Get out of that movie rut and watch these 3 genre-defining classic movies.
Let’s face it, we don’t necessarily have a lot of time to watch movies and when we do it’s just too easy to watch whatever is the latest on Netflix, iTunes, HuluPlus or your cable provider. When we do that, we are all missing out on on some great classic movies that set the stage for, well, all movies. Not that there aren’t good movies being released today, but there are some real overlooked classic treasures out there.
One reason to look towards films from the past is that by watching only contemporary films we are getting modern culture and society mirrored back to us. When we watch classic movies, we get not just the content but the context as well–the historical and cultural backdrop of when the film was created–and that can help us see things we may not have seen before about our current slice of time.
And there’s such a breadth of classic movies available to us that it’s really impossible to run out of original content to enjoy.
Here are 3 genre-defining classic movies you may have overlooked that you should really add to your queue.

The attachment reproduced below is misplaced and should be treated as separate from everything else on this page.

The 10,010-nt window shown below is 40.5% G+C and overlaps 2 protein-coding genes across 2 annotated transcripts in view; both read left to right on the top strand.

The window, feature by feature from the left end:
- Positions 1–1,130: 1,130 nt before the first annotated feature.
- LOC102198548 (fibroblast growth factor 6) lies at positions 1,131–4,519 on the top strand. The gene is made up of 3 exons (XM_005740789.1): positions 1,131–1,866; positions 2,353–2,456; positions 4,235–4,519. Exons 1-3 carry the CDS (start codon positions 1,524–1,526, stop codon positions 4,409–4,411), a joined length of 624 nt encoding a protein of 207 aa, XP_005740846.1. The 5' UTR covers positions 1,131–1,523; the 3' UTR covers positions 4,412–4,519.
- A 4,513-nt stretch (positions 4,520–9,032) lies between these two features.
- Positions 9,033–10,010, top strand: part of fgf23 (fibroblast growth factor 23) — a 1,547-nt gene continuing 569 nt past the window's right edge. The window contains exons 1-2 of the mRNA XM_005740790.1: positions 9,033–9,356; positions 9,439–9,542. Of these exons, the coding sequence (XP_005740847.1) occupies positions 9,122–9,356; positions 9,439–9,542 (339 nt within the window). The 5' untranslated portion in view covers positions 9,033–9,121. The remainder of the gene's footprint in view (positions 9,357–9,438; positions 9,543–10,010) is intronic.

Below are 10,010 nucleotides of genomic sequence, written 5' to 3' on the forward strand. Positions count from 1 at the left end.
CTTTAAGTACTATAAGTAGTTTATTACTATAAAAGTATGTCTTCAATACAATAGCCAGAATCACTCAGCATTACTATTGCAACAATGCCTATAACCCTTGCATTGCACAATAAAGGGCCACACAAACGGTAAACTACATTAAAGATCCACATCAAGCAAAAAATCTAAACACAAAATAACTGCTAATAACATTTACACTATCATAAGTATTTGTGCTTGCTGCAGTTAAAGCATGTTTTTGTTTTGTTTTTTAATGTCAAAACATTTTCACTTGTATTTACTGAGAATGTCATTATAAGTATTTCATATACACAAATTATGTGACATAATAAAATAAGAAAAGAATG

“To Kill A Mockingbird” – 1962 Genre: Courtroom Drama
Based on the classic novel by Harper Lee, “To Kill A Mockingbird” is a powerful film about race, power, justice, family, duty and more. Gregory Peck’s portrayal of the small town lawyer defending a man unjustly accused of a crime is one of the best film performances of all time. The courtroom scenes are among the best of the genre and really set the bar for all other courtroom dramas.
“City Lights” – 1931 Genre: Romantic Comedy
Like romantic comedies? Forget anything with Matthew McConaughey in it and instead watch “City Lights.” Written, produced, directed and acted in by Charlie Chaplin, it’s a real treat. It tells the story of Chaplin’s Tramp falling in love with a blind shop girl. In typical Chaplin fashion lots of hijinks, miscommunication and adventure follow. The ending is one of the most sadly poignant endings of all time and it’s pretty much the measure against which all other films of its genre are based.
“Chinatown” – 1974 Genre: Neo-Noir
“Chinatown” is a riveting neo-noir mystery starring Jack Nicholson. The Roman Polanski film is considered to be one of the best examples of noir and is also featured on many best film lists. It’s pretty much got everything that you could want in a dramatic film: mystery, psychological drama, intrigue, great one-liners and more. It details the corruption of the California Water Wars, which has far reaching implications to this day.
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